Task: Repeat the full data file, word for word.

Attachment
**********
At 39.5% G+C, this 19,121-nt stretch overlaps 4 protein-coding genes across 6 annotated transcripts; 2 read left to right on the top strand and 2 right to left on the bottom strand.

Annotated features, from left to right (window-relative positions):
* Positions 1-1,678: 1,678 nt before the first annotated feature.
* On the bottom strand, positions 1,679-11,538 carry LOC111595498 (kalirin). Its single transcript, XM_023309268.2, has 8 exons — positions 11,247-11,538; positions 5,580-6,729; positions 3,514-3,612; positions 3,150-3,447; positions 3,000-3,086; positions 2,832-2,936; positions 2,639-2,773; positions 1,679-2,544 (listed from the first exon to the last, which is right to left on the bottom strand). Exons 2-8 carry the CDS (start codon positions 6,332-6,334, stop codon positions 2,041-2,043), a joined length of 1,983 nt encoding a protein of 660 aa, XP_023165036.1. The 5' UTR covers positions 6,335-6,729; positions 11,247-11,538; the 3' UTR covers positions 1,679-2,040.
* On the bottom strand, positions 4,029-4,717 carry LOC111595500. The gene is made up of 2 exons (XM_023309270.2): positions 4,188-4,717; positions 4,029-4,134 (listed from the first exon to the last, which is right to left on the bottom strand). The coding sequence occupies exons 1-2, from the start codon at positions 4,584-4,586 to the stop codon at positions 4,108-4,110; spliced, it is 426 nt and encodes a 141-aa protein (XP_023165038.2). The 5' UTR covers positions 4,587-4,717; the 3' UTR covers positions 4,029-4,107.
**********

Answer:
At 39.5% G+C, this 19,121-nt stretch overlaps 4 protein-coding genes across 6 annotated transcripts; 2 read left to right on the top strand and 2 right to left on the bottom strand.

Annotated features, from left to right (window-relative positions):
* Positions 1-1,678: 1,678 nt before the first annotated feature.
* On the bottom strand, positions 1,679-11,538 carry LOC111595498 (kalirin). Its single transcript, XM_023309268.2, has 8 exons — positions 11,247-11,538; positions 5,580-6,729; positions 3,514-3,612; positions 3,150-3,447; positions 3,000-3,086; positions 2,832-2,936; positions 2,639-2,773; positions 1,679-2,544 (listed from the first exon to the last, which is right to left on the bottom strand). Exons 2-8 carry the CDS (start codon positions 6,332-6,334, stop codon positions 2,041-2,043), a joined length of 1,983 nt encoding a protein of 660 aa, XP_023165036.1. The 5' UTR covers positions 6,335-6,729; positions 11,247-11,538; the 3' UTR covers positions 1,679-2,040.
* On the bottom strand, positions 4,029-4,717 carry LOC111595500. The gene is made up of 2 exons (XM_023309270.2): positions 4,188-4,717; positions 4,029-4,134 (listed from the first exon to the last, which is right to left on the bottom strand). The coding sequence occupies exons 1-2, from the start codon at positions 4,584-4,586 to the stop codon at positions 4,108-4,110; spliced, it is 426 nt and encodes a 141-aa protein (XP_023165038.2). The 5' UTR covers positions 4,587-4,717; the 3' UTR covers positions 4,029-4,107.